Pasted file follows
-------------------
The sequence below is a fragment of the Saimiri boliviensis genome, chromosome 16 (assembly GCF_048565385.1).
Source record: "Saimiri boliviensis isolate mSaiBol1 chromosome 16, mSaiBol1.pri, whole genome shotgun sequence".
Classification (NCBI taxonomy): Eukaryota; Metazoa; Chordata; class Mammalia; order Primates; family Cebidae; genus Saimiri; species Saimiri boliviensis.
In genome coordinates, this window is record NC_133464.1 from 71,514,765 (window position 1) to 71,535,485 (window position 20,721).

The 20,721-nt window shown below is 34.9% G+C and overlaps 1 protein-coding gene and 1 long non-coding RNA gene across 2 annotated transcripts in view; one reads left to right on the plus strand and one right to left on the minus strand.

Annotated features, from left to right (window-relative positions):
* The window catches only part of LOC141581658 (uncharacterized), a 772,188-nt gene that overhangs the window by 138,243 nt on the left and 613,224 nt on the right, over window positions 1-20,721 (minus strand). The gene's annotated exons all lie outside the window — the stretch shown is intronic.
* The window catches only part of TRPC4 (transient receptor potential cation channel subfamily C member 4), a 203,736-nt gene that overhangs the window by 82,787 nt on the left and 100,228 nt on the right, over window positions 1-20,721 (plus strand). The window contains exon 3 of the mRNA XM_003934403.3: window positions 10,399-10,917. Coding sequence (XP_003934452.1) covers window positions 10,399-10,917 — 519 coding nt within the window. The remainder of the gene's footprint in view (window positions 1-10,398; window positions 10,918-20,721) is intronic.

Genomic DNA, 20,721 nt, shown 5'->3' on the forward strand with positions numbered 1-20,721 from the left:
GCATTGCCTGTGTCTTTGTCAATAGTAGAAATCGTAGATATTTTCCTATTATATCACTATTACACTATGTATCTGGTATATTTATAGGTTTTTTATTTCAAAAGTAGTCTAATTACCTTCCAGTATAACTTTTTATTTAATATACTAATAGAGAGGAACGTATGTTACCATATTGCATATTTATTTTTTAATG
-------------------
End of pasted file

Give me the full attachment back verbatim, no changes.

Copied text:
The sequence below is a fragment of the Saimiri boliviensis genome, chromosome 16 (assembly GCF_048565385.1).
Source record: "Saimiri boliviensis isolate mSaiBol1 chromosome 16, mSaiBol1.pri, whole genome shotgun sequence".
Classification (NCBI taxonomy): Eukaryota; Metazoa; Chordata; class Mammalia; order Primates; family Cebidae; genus Saimiri; species Saimiri boliviensis.
In genome coordinates, this window is record NC_133464.1 from 71,514,765 (window position 1) to 71,535,485 (window position 20,721).

The 20,721-nt window shown below is 34.9% G+C and overlaps 1 protein-coding gene and 1 long non-coding RNA gene across 2 annotated transcripts in view; one reads left to right on the plus strand and one right to left on the minus strand.

Annotated features, from left to right (window-relative positions):
* The window catches only part of LOC141581658 (uncharacterized), a 772,188-nt gene that overhangs the window by 138,243 nt on the left and 613,224 nt on the right, over window positions 1-20,721 (minus strand). The gene's annotated exons all lie outside the window — the stretch shown is intronic.
* The window catches only part of TRPC4 (transient receptor potential cation channel subfamily C member 4), a 203,736-nt gene that overhangs the window by 82,787 nt on the left and 100,228 nt on the right, over window positions 1-20,721 (plus strand). The window contains exon 3 of the mRNA XM_003934403.3: window positions 10,399-10,917. Coding sequence (XP_003934452.1) covers window positions 10,399-10,917 — 519 coding nt within the window. The remainder of the gene's footprint in view (window positions 1-10,398; window positions 10,918-20,721) is intronic.

Genomic DNA, 20,721 nt, shown 5'->3' on the forward strand with positions numbered 1-20,721 from the left:
GCATTGCCTGTGTCTTTGTCAATAGTAGAAATCGTAGATATTTTCCTATTATATCACTATTACACTATGTATCTGGTATATTTATAGGTTTTTTATTTCAAAAGTAGTCTAATTACCTTCCAGTATAACTTTTTATTTAATATACTAATAGAGAGGAACGTATGTTACCATATTGCATATTTATTTTTTAATG